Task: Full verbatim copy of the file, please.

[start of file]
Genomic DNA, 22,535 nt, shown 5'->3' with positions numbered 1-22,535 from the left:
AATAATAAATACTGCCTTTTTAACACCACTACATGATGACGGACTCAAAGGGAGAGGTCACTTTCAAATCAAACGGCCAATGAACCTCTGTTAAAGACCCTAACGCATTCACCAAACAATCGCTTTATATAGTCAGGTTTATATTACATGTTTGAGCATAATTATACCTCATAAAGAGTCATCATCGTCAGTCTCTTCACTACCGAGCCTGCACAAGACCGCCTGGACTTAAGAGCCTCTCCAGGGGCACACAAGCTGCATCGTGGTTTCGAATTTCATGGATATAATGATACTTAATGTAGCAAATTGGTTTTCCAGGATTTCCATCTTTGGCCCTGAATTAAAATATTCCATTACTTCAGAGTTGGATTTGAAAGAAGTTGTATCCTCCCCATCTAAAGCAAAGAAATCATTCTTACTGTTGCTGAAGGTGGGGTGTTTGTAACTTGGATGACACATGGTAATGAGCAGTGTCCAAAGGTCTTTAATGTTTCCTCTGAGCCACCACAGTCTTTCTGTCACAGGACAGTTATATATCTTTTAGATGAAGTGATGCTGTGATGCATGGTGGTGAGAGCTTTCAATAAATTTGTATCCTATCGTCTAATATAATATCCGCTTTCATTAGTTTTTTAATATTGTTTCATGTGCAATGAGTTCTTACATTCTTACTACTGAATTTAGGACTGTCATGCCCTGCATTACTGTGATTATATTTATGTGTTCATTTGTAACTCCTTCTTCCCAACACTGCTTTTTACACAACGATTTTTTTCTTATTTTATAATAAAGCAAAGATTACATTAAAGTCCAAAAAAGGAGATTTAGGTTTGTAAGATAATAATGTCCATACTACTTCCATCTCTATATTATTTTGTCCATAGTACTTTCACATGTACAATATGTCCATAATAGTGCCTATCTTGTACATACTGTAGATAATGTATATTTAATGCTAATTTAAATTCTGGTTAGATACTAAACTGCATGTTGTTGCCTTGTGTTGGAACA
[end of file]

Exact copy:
Genomic DNA, 22,535 nt, shown 5'->3' with positions numbered 1-22,535 from the left:
AATAATAAATACTGCCTTTTTAACACCACTACATGATGACGGACTCAAAGGGAGAGGTCACTTTCAAATCAAACGGCCAATGAACCTCTGTTAAAGACCCTAACGCATTCACCAAACAATCGCTTTATATAGTCAGGTTTATATTACATGTTTGAGCATAATTATACCTCATAAAGAGTCATCATCGTCAGTCTCTTCACTACCGAGCCTGCACAAGACCGCCTGGACTTAAGAGCCTCTCCAGGGGCACACAAGCTGCATCGTGGTTTCGAATTTCATGGATATAATGATACTTAATGTAGCAAATTGGTTTTCCAGGATTTCCATCTTTGGCCCTGAATTAAAATATTCCATTACTTCAGAGTTGGATTTGAAAGAAGTTGTATCCTCCCCATCTAAAGCAAAGAAATCATTCTTACTGTTGCTGAAGGTGGGGTGTTTGTAACTTGGATGACACATGGTAATGAGCAGTGTCCAAAGGTCTTTAATGTTTCCTCTGAGCCACCACAGTCTTTCTGTCACAGGACAGTTATATATCTTTTAGATGAAGTGATGCTGTGATGCATGGTGGTGAGAGCTTTCAATAAATTTGTATCCTATCGTCTAATATAATATCCGCTTTCATTAGTTTTTTAATATTGTTTCATGTGCAATGAGTTCTTACATTCTTACTACTGAATTTAGGACTGTCATGCCCTGCATTACTGTGATTATATTTATGTGTTCATTTGTAACTCCTTCTTCCCAACACTGCTTTTTACACAACGATTTTTTTCTTATTTTATAATAAAGCAAAGATTACATTAAAGTCCAAAAAAGGAGATTTAGGTTTGTAAGATAATAATGTCCATACTACTTCCATCTCTATATTATTTTGTCCATAGTACTTTCACATGTACAATATGTCCATAATAGTGCCTATCTTGTACATACTGTAGATAATGTATATTTAATGCTAATTTAAATTCTGGTTAGATACTAAACTGCATGTTGTTGCCTTGTGTTGGAACA